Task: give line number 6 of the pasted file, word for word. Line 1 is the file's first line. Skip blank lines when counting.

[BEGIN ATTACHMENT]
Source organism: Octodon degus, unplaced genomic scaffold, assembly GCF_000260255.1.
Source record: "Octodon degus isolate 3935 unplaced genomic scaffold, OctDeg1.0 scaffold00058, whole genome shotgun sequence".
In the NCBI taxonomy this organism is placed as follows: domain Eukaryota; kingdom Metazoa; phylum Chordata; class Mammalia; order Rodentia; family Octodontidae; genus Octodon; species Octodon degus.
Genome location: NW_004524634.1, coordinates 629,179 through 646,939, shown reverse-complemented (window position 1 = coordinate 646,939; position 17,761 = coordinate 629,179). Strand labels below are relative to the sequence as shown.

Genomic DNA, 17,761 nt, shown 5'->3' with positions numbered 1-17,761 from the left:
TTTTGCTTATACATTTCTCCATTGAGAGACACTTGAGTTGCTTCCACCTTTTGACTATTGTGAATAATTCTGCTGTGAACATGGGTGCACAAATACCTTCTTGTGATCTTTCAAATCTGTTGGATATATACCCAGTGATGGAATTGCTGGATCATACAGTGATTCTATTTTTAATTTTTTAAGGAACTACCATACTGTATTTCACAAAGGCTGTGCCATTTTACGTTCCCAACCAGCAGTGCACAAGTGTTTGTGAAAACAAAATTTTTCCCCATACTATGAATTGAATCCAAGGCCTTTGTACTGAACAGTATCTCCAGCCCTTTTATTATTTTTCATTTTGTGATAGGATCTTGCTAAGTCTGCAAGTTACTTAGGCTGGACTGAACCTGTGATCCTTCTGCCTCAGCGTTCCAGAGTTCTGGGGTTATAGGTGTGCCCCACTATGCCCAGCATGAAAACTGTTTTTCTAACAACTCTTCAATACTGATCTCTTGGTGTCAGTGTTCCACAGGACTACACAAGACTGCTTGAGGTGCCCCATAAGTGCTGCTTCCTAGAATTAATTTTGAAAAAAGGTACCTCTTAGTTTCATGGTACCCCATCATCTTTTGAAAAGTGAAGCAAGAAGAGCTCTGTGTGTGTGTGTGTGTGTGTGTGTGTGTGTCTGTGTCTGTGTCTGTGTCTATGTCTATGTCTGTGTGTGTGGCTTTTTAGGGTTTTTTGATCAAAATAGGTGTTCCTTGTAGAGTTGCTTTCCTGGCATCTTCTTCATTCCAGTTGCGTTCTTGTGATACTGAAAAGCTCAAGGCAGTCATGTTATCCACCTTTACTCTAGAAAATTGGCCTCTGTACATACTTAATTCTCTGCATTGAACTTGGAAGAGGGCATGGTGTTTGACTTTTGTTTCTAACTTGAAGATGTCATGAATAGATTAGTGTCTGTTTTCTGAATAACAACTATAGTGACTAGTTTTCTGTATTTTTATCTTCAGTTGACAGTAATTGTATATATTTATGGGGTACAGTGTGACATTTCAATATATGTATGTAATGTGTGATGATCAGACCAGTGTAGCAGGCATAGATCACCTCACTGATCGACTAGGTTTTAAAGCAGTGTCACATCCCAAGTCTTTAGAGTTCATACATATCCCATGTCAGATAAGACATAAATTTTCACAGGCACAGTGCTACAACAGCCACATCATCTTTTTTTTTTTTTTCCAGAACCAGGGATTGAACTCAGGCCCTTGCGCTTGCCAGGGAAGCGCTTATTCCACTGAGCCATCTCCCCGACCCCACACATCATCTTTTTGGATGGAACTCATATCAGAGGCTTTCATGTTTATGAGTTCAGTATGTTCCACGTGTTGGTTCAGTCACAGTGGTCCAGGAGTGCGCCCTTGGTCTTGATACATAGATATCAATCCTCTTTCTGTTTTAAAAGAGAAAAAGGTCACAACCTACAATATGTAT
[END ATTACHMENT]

TTTTGCTTATACATTTCTCCATTGAGAGACACTTGAGTTGCTTCCACCTTTTGACTATTGTGAATAATTCTGCTGTGAACATGGGTGCACAAATACCTTCTTGTGATCTTTCAAATCTGTTGGATATATACCCAGTGATGGAATTGCTGGATCATACAGTGATTCTATTTTTAATTTTTTAAGGAACTACCATACTGTATTTCACAAAGGCTGTGCCATTTTACGTTCCCAACCAGCAGTGCACAAGTGTTTGTGAAAACAAAATTTTTCCCCATACTATGAATTGAATCCAAGGCCTTTGTACTGAACAGTATCTCCAGCCCTTTTATTATTTTTCATTTTGTGATAGGATCTTGCTAAGTCTGCAAGTTACTTAGGCTGGACTGAACCTGTGATCCTTCTGCCTCAGCGTTCCAGAGTTCTGGGGTTATAGGTGTGCCCCACTATGCCCAGCATGAAAACTGTTTTTCTAACAACTCTTCAATACTGATCTCTTGGTGTCAGTGTTCCACAGGACTACACAAGACTGCTTGAGGTGCCCCATAAGTGCTGCTTCCTAGAATTAATTTTGAAAAAAGGTACCTCTTAGTTTCATGGTACCCCATCATCTTTTGAAAAGTGAAGCAAGAAGAGCTCTGTGTGTGTGTGTGTGTGTGTGTGTGTGTGTCTGTGTCTGTGTCTGTGTCTATGTCTATGTCTGTGTGTGTGGCTTTTTAGGGTTTTTTGATCAAAATAGGTGTTCCTTGTAGAGTTGCTTTCCTGGCATCTTCTTCATTCCAGTTGCGTTCTTGTGATACTGAAAAGCTCAAGGCAGTCATGTTATCCACCTTTACTCTAGAAAATTGGCCTCTGTACATACTTAATTCTCTGCATTGAACTTGGAAGAGGGCATGGTGTTTGACTTTTGTTTCTAACTTGAAGATGTCATGAATAGATTAGTGTCTGTTTTCTGAATAACAACTATAGTGACTAGTTTTCTGTATTTTTATCTTCAGTTGACAGTAATTGTATATATTTATGGGGTACAGTGTGACATTTCAATATATGTATGTAATGTGTGATGATCAGACCAGTGTAGCAGGCATAGATCACCTCACTGATCGACTAGGTTTTAAAGCAGTGTCACATCCCAAGTCTTTAGAGTTCATACATATCCCATGTCAGATAAGACATAAATTTTCACAGGCACAGTGCTACAACAGCCACATCATCTTTTTTTTTTTTTTCCAGAACCAGGGATTGAACTCAGGCCCTTGCGCTTGCCAGGGAAGCGCTTATTCCACTGAGCCATCTCCCCGACCCCACACATCATCTTTTTGGATGGAACTCATATCAGAGGCTTTCATGTTTATGAGTTCAGTATGTTCCACGTGTTGGTTCAGTCACAGTGGTCCAGGAGTGCGCCCTTGGTCTTGATACATAGATATCAATCCTCTTTCTGTTTTAAAAGAGAAAAAGGTCACAACCTACAATATGTAT